" To overcome the presumption of validity of patents, the accused must show that the claims lack a written description by clear and convincing evidence." Hynix Semiconductor, Inc. v. Rambus, Inc., 645 F.3d 1336, 1351 (Fed.Cir.2011). Because these motions are before the Court on summary judgment, to prevail, Becton Dickinson " must submit such clear and convincing evidence of invalidity so that no reasonable jury could find otherwise." Eli Lilly & Co. v. Barr Labs., Inc., 251 F.3d 955, 962 (Fed.Cir.2001). The Court must draw all reasonable inferences in favor of Gen-Probe, the nonmoving party. Id.
1. '308 Patent
Becton Dickinson argues that the '308 Patent specification fails to convey that the inventors invented a penetrable cap without a filter because the specification only describes a cap with a filter. Relying on the specification itself, Becton Dickinson accurately notes that there are no figures lacking a filter, that the invention is primarily described with a filter, including within the Abstract and introductory paragraph of the Summary of the Invention section.
Gen-Probe does not dispute that the specification primarily describes a cap with a filter, but Gen-Probe characterizes the description with a filter as a preferred embodiment. Gen-Probe argues that the specification contains a description without a filter and that a person of skill in the art would understand that the specification includes a cap without a filter.
Within the Summary of the Invention section, the specification outlines a series of different embodiments of the cap including the embodiment Gen-Probe relies on:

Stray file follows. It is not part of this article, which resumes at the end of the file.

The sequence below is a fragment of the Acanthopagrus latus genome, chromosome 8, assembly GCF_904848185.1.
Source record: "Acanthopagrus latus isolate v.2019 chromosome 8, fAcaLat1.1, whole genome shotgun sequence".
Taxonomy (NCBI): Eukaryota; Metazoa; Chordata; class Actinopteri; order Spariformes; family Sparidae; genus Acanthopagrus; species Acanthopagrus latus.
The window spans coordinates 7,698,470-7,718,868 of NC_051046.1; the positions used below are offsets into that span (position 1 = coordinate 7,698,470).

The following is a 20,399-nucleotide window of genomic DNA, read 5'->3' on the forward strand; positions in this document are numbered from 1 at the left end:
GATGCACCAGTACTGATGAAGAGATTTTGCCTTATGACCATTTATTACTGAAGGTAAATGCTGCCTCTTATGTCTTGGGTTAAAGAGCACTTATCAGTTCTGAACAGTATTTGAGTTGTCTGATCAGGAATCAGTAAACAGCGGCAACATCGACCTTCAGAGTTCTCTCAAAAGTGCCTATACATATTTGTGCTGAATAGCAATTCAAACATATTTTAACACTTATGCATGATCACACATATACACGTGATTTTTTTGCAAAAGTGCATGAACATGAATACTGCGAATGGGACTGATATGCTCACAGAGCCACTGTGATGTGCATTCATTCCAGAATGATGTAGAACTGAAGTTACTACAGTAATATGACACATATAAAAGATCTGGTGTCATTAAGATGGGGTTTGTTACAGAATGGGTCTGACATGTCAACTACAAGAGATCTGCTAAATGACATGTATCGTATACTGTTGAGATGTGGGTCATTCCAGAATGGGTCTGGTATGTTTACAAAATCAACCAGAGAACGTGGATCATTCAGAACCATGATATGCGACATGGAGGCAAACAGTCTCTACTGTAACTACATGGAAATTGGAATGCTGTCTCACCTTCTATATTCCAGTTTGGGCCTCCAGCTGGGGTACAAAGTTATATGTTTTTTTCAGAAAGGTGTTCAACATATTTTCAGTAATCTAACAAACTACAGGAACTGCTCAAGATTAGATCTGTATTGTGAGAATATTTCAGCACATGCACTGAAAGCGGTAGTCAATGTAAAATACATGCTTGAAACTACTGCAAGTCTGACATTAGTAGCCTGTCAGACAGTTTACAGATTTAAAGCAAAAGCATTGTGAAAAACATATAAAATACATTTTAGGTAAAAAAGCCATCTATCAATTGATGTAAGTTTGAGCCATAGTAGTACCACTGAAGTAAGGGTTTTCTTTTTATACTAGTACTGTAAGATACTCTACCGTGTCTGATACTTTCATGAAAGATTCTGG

In still another embodiment, a method is provided for removing a fluid substance contained in a closed system comprising a cap and a fluid-holding vessel. In addition to the cap and vessel components, the phrase " closed system" is used herein to refer to a cap that is fixed to a vessel in sealing engagement to prevent the fluid contents of the system from escaping into the surrounding environment. The method includes penetrating first and second frangible seals affixed to the cap with a fluid transfer device, where the second seal is axially aligned below the first seal. Penetration of the first and second seals by the fluid transfer device results in the formation of air passageways between the seals and the fluid transfer device which aid in venting air from the interior space of the system. The fluid transfer device is preferably a plastic pipette tip for use with an air displacement pipette. In a preferred mode, the method further includes passing the fluid transfer device through a filter contained within the cap and interposed between the first and second seals.
('308 Patent at 5:33-36 (emphasis added).) Gen-Probe argues that this language discloses
an embodiment with two frangible seals and no filter that is modified " in a preferred mode" to " further include" a filter. Becton Dickinson argues that the preferred mode described is not the addition of the filter to a filterless cap, but rather the placement of the filter between the two seals.
Becton Dickinson emphasizes the first paragraph of the Summary of the Invention section which lists six components of the invention, including " filtering means" to prevent contamination ('308 Patent at 3:25-45.) Becton Dickinson characterizes these as necessary key elements of the invention, but as Gen-Probe notes, the embodiment lacking a filter is also in the Summary of the Invention section. Additionally, the entire Summary of the Invention section is a series of paragraphs that describe various embodiments of the invention that vary from the elements in this introductory paragraph, including the one above.